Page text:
Our plant-dyed (and other natural-dyed) wools use the Cheviot Aran 3-ply yarn as a base.
The process starts by re-winding 50g balls of Cheviot wool into skeins (or hanks), which after dyeing will be sold still as skeins/hanks, and still notionally 50g weight.
The dyeing is carried out in our dyeshed, which we built here at The Big Garden, behind the house, in 2014.
For most dyes, the wool is pre-conditioned with a natural ‘mordant’ which makes the dye-stuff stick to the wool, and thus makes the colour faster (that is, more resistant to light, washing etc). Each type of mordant has a slightly different effect on the finished colour: Alum is relatively neutral, but copper type mordants (which can be nothing more than an offcut of copper pipe in the dyebath!) might transform what would otherwise have been yellow into green. Some dyestuffs – for example those with a high tannin content – don’t need a mordant. Often we’ll mordant wool in bulk, and store it dry for dyeing later as and how needed.
The colouring or dyeing itself is done with a very wide range of natural materials, from sources that may be mundane or exotic. Nettles, ragwort and onion skins are certainly plentiful and readily available ; but others – such as lichens and plants native to the islands – are seasonal and hard to find, so require local knowledge, patience, time and effort – and storage space. Others, such as logwood, cochineal, madder, are from distant shores, and come in very small packets with proportionately large price tags!
Each colouring material, or dyestuff, requires a slightly different technique. In most cases the dyestuff is heated up in water to near boiling point to extract the colour. The liquor is strained off and the heat turned down to simmer, with the skeins of wool – usually pre-mordanted – immersed in the dyebath to take up the colour.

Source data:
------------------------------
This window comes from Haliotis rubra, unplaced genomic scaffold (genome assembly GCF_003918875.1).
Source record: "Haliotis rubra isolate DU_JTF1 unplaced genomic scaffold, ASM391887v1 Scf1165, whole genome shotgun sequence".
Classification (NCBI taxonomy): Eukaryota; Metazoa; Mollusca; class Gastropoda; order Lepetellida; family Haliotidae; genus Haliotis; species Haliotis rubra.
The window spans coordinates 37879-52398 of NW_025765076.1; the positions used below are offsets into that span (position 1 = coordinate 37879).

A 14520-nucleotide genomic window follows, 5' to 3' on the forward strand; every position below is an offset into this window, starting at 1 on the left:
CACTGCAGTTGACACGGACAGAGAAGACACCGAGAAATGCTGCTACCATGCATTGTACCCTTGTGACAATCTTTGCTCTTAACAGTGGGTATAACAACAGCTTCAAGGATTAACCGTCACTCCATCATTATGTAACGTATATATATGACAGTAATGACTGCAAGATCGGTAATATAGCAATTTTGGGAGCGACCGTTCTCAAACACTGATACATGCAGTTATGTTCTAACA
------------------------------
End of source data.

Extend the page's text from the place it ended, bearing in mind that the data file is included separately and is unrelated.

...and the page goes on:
Sometimes, the wool will not absorb all of the colour that is in the dyebath: after the first batch of skeins is removed, the residual dye will produce a further batch with a less intense colour. In some cases this may again be repeated, the results being even paler than before.
The skeins added to the dyebath may have previously been dyed: the over-dyeing with a different colour can create colours not achievable with a single dystuff, such as when a wool dyed first with Ragwort (yellow) is over-dyed with Indigo (blue), resulting in a strong green. Modifications to colour can also be achieved by use of additives like spirit vinegar (acetic acid), lemon juice (citric acid), or rhubarb leaves (oxalic acid).
Hand dyeing of wools with natural colours is certainly not an exact science, and the results from what may seem to be an exact repetition of a previous recipe and method can produce surprsingly different results. For this reason every batch is small, unique, and and the colours are often complex and difficult to describe! The only attributes that they have in common and are consistent are : they are sold in skeins of 50 grammes all at the same price!
These natural dyed yarns are typically bought in relatively small quantities for use in weaving or tapestry work, or to provide colour in Fair Isle knitting; or for garments with coloured motifs. Visitors to the Hebridean Woolshed shop here in South Uist have the advantage of seeing exactly what is available at any one time. The alternative is to contact Denise (+44 1878 700828 ; firstname.lastname@example.org) to discuss your requirements, and – as past experience has shown – a suitable yarn can usually be settled on. Once agreed, your provisional order will be held for seven days for you to complete your purchase – online or by other means, as agreed.
Online purchasing of these natural-dyed yarns, requires you to enter the provisional order reference code, without which it will not be possible to fulfill your order without getting in touch again to clarify your requirements.